Meropenem IV is hemodialyzable. However, there is no information on the usefulness of hemodialysis to treat overdosage [see Overdosage (10)].
A pharmacokinetic study with Merrem IV in patients with hepatic impairment has shown no effects of liver disease on the pharmacokinetics of meropenem.
A pharmacokinetic study with Merrem IV in elderly patients with renal impairment showed a reduction in plasma clearance of meropenem that correlates with age-associated reduction in creatinine clearance.
The pharmacokinetics of meropenem for injection IV, in pediatric patients 2 years of age or older, are similar to those in adults. The elimination half-life for meropenem was approximately 1.5 hours in pediatric patients of age 3 months to 2 years.
The pharmacokinetics of meropenem in patients less than 3 months of age receiving combination antibacterial drug therapy are given below.
|GA less than 32 weeks
PNA less than 2 weeks
(20mg/kg every 12 hours)
|GA less than 32 weeks
PNA 2 weeks or older
(20mg/kg every 8 hours)
|GA 32 weeks or older
PNA less than 2 weeks
(20mg/kg every 8 hours)
|GA 32 weeks or older
PNA 2 weeks or older
(30mg/kg every 8 hours)
Probenecid competes with meropenem for active tubular secretion and thus inhibits the renal excretion of meropenem. Following administration of probenecid with meropenem, the mean systemic exposure increased 56% and the mean elimination half-life increased 38%. Co-administration of probenecid with meropenem is not recommended.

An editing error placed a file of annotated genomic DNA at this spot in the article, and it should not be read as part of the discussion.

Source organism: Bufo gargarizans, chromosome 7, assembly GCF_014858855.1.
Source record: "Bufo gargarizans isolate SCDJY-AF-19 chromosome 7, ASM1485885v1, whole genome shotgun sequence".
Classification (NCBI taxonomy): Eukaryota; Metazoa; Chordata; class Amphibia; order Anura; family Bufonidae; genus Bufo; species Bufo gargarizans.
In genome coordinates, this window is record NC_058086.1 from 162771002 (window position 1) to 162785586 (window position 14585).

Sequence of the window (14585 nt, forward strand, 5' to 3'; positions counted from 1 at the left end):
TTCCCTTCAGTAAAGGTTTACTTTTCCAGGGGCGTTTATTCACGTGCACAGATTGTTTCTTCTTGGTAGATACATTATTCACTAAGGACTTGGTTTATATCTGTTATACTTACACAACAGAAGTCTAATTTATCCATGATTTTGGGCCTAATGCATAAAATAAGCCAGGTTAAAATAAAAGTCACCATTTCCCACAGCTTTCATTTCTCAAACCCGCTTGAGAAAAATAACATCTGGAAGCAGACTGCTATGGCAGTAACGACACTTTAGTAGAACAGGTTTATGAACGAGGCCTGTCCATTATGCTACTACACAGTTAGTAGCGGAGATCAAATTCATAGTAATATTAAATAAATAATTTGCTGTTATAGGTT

Mechanism of Action
The bactericidal activity of meropenem results from the inhibition of cell wall synthesis. Meropenem penetrates the cell wall of most gram-positive and gram-negative bacteria to bind penicillin-binding-protein (PBP) targets. Meropenem binds to PBPs 2, 3 and 4 of Escherichia coli and Pseudomonas aeruginosa; and PBPs 1, 2 and 4 of Staphylococcus aureus. Bactericidal concentrations (defined as a 3 log10 reduction in cell counts within 12 hours to 24 hours) are typically 1–2 times the bacteriostatic concentrations of meropenem, with the exception of Listeria monocytogenes, against which lethal activity is not observed.
Meropenem does not have in vitro activity against methicillin-resistant Staphylococcus aureus (MRSA) or methicillin-resistant Staphylococcus epidermidis (MRSE).